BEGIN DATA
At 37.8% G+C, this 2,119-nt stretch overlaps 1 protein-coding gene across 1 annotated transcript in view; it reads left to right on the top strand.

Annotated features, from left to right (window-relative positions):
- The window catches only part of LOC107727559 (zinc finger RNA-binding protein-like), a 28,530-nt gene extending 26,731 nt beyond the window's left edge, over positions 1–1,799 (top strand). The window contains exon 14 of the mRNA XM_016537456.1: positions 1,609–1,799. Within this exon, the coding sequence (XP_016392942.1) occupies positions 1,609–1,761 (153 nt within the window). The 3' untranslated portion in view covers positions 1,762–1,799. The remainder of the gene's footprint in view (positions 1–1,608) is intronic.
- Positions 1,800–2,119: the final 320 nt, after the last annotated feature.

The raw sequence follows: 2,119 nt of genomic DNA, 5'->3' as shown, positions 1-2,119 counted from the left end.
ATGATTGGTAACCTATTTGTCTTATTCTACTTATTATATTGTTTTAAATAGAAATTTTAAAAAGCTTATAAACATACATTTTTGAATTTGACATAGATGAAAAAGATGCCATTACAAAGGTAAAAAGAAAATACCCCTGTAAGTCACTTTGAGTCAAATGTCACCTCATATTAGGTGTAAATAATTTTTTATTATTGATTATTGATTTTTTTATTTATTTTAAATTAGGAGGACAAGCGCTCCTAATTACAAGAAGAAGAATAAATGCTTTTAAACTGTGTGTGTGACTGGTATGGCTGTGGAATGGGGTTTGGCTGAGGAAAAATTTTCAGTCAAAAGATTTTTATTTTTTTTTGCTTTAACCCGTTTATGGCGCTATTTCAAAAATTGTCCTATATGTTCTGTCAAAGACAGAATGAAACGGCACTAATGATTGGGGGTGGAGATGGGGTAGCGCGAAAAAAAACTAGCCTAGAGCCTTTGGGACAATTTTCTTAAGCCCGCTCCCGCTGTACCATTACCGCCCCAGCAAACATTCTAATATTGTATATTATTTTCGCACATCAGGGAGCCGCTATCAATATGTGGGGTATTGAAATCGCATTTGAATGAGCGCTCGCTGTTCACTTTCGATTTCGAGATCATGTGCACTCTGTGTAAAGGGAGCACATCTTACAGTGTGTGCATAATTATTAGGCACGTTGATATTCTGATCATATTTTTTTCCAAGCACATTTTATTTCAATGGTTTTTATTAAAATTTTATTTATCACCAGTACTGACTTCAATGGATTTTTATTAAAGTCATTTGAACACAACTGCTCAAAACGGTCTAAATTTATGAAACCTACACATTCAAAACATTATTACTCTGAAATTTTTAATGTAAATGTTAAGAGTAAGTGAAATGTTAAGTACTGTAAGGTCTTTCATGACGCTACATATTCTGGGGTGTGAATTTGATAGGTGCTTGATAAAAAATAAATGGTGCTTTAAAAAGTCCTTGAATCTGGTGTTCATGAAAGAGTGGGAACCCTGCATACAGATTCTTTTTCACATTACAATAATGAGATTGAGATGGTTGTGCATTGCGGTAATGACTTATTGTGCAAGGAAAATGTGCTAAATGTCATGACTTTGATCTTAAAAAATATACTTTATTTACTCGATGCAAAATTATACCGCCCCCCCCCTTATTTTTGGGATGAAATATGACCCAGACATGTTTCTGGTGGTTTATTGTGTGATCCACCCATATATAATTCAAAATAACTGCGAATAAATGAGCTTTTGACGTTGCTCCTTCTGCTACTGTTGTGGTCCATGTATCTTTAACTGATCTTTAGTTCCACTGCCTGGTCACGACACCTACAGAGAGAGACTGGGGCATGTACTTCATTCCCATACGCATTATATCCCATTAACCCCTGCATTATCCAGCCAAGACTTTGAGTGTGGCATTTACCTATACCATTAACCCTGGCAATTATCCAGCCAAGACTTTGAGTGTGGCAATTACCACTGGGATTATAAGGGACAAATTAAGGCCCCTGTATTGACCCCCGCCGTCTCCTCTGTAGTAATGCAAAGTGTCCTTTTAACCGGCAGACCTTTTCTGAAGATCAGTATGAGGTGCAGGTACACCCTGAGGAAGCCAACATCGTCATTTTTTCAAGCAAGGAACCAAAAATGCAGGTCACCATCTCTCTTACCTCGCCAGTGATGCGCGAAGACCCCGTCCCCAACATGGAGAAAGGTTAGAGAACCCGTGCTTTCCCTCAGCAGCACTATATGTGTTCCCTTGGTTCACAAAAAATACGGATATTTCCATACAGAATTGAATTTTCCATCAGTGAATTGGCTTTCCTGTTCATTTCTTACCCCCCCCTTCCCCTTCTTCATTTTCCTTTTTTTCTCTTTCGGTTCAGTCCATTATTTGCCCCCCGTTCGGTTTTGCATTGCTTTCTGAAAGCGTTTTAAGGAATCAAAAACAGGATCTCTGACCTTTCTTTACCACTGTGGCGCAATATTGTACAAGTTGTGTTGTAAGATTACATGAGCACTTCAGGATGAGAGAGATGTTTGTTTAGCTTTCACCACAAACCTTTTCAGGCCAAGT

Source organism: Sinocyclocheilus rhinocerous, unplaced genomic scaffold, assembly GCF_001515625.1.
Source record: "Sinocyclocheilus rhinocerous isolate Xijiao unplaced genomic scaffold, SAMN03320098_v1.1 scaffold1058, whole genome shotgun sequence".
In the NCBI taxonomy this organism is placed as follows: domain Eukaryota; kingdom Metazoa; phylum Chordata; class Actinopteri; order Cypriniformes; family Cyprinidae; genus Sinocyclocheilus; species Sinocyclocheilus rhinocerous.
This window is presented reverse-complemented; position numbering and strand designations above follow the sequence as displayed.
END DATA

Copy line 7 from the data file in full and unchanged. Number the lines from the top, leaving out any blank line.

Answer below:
Source organism: Sinocyclocheilus rhinocerous, unplaced genomic scaffold, assembly GCF_001515625.1.